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People & Events: William Rainey Harper (1856-1906) and the University of Chicago

William Rainey Harper The first University of Chicago was founded in 1856 as a Baptist school, and went bankrupt just thirty years later. Thomas Goodspeed, one of its trustees, asked the world's wealthiest Baptist, oil magnate John D. Rockefeller, to help finance a new, world-class university in a city he had never visited. Rockefeller agreed to donate $600,000 (the equivalent of $11.4 million in 2001 dollars) if local Chicagoans could come up with another $400,000. Goodspeed turned to banker and philanthropist Charles Hutchinson, and Hutchinson's support opened the door to the rest of the Chicago elite. Merchant Marshall Field donated land in Hyde Park. All they needed was a president.

William Rainey Harper was an academic prodigy who earned a Ph.D. from Yale when he was just eighteen years old. He was schooled in Hebrew and biblical studies, and was familiar with Aramaic, Arabic, Syriac and Akkadian, the language of the ancient Assyrians. He had met Goodspeed while teaching at a Baptist seminary in Illinois, before his return to Yale as a professor. When Rockefeller offered him the presidency of the new university, Harper accepted.

Harper's ambition was to create a university that focused on research and graduate training at the highest levels, but at the same time, was accessible to the most students. His goals were abetted by the free rein Rockefeller and the other trustees gave him on all academic affairs. Rockefeller asked only that the university not be named for him, and then he and the trustees worked to fund Harper's program.

Harper's first goal, to establish an institution of world-class scholars and students, was a matter of spending. The University of Chicago offered high salaries and light teaching loads, and successfully wooed the academic superstars of the day. Nine former college presidents came aboard, including Albion Small, who created the first sociology department in the nation, using data and methods developed at Hull-House.

Physicist Albert A. Michelson, educator John Dewey, and physiologist Jacques Loeb all came to the university. James H. Breasted, the Egyptologist, founded the university's Oriental Institute, sponsored important archaeological excavations across the Middle East, and established a department that remains pre-eminent a century later.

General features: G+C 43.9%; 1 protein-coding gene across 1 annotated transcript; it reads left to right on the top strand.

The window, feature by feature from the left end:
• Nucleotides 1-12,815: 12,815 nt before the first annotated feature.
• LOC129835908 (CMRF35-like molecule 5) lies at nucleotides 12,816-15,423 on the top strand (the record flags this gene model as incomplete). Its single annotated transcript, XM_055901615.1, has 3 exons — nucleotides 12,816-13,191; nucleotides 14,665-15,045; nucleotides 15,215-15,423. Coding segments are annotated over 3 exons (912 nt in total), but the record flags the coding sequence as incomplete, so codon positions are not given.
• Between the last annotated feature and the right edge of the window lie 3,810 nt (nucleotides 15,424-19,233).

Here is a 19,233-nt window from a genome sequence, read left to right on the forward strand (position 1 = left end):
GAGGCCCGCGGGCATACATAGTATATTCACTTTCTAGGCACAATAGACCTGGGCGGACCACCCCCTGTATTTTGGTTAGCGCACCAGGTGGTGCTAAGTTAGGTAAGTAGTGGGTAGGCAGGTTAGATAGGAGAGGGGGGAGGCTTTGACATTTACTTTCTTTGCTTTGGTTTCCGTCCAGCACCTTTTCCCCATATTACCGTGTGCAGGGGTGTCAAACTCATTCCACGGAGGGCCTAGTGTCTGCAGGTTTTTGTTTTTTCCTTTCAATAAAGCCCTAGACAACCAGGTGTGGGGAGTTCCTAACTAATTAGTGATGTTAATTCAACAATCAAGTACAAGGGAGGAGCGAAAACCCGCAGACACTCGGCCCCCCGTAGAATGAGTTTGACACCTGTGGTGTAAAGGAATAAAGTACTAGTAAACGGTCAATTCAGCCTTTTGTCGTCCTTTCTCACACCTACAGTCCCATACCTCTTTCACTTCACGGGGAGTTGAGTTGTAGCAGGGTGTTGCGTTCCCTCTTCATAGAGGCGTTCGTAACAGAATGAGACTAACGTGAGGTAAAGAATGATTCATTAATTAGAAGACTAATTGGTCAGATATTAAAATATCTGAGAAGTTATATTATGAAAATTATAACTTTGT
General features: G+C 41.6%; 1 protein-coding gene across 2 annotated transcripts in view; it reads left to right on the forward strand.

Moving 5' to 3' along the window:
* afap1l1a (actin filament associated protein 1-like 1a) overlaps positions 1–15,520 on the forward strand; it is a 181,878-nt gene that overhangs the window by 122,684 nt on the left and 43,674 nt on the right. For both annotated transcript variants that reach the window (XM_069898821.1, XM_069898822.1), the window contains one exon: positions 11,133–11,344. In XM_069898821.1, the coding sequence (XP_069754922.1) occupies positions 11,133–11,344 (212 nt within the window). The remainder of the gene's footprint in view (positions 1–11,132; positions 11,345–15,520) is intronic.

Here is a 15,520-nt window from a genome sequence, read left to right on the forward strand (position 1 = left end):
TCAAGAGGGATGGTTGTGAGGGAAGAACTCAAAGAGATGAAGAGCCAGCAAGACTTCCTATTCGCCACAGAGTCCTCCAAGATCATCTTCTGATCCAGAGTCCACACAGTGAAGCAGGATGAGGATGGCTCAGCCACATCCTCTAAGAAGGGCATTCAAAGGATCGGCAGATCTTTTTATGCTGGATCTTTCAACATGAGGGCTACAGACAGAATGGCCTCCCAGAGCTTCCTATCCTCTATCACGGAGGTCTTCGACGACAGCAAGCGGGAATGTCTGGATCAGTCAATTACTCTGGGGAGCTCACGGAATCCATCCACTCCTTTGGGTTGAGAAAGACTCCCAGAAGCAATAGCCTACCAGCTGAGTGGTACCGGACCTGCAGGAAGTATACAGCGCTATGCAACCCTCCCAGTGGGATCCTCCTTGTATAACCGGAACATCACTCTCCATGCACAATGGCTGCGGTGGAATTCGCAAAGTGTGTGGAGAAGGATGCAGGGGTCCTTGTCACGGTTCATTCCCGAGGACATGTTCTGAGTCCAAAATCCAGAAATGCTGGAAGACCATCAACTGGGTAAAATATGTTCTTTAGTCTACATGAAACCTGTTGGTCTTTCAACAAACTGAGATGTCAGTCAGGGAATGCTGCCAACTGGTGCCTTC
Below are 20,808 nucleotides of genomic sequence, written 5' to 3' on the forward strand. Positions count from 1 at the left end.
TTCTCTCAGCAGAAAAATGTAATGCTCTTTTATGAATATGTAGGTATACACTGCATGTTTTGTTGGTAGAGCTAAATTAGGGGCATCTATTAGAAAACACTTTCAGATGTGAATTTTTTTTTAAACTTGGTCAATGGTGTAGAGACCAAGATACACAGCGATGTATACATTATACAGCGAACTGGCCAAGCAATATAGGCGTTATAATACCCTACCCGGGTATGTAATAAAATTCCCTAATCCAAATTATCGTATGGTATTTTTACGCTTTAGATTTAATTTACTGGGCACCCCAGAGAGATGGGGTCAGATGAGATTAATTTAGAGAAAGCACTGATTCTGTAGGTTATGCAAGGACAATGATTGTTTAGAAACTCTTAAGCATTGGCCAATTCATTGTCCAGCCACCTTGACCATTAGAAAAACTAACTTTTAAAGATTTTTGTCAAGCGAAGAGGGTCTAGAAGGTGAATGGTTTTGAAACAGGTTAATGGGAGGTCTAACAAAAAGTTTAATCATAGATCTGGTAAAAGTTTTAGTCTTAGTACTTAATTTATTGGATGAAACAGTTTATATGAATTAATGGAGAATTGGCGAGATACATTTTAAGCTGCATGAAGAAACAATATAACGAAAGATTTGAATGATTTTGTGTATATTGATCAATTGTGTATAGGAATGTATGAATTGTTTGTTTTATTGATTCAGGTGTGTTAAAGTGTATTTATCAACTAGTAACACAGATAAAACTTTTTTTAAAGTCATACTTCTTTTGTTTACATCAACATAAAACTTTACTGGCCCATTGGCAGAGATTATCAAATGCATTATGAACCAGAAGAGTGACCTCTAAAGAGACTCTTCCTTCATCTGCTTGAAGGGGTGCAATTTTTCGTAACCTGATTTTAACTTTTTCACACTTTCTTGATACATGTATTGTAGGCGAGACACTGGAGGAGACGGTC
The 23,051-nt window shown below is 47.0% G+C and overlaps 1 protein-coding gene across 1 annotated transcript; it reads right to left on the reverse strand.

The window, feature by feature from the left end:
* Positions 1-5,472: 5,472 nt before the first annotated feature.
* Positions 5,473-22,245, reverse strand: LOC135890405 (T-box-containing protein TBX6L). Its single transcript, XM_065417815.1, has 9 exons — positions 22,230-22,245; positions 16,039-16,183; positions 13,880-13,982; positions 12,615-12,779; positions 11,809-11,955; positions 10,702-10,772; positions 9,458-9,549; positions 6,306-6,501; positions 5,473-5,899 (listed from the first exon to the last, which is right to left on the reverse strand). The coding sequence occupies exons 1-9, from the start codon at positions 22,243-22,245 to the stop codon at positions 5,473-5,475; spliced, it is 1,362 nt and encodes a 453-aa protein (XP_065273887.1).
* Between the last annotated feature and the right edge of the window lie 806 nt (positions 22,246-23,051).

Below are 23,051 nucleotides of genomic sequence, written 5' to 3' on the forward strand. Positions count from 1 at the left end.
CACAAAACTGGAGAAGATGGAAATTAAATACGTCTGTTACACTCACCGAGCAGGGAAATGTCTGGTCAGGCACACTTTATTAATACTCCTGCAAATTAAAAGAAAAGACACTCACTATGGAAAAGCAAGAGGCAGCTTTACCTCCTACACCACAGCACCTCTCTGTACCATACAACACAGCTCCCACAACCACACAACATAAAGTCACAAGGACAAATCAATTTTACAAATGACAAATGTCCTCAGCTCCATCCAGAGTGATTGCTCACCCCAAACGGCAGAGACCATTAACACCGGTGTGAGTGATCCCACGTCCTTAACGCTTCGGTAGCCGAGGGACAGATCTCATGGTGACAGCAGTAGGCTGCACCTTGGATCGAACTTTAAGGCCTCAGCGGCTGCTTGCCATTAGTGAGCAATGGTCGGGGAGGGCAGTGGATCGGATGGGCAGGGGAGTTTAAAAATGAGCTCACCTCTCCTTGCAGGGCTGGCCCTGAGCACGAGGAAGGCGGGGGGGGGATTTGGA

To reach out to more students, Harper created University Extension, based on programs at Oxford and Cambridge. Lecture courses were given all over the city, including lectures for immigrants at Hull-House. For those outside of Chicago, correspondence courses were available and books from the university library could be ordered by mail. Another of Harper's innovations was co-education. There were women on the faculty and administration and a quarter of the students were female.

Harper's most popular move was hiring young, athletic Amos Alonzo Stagg to head the athletic department as an associate professor with tenure. It was the first appointment of its kind in the nation. Stagg brought the game of football to the school. When questioned by his faculty, Harper stated, "the university of Chicago believes in football. We shall encourage it here." Marshall Field gave more land to the school for a football practice field -- called, perhaps predictably, Marshalls Field.

The president encouraged his professors to take classes themselves, and develop secondary disciplines. He made personal loans to students who could not pay their tuition. And he worked every day, even as he succumbed to debilitating pain from cancer. After his death in January of 1906, the city grieved. According to Chicago journalist and professor Robert Morss Lovett, the city "realized that another of the titans who had made its history, and the most unselfish of them all, was gone."

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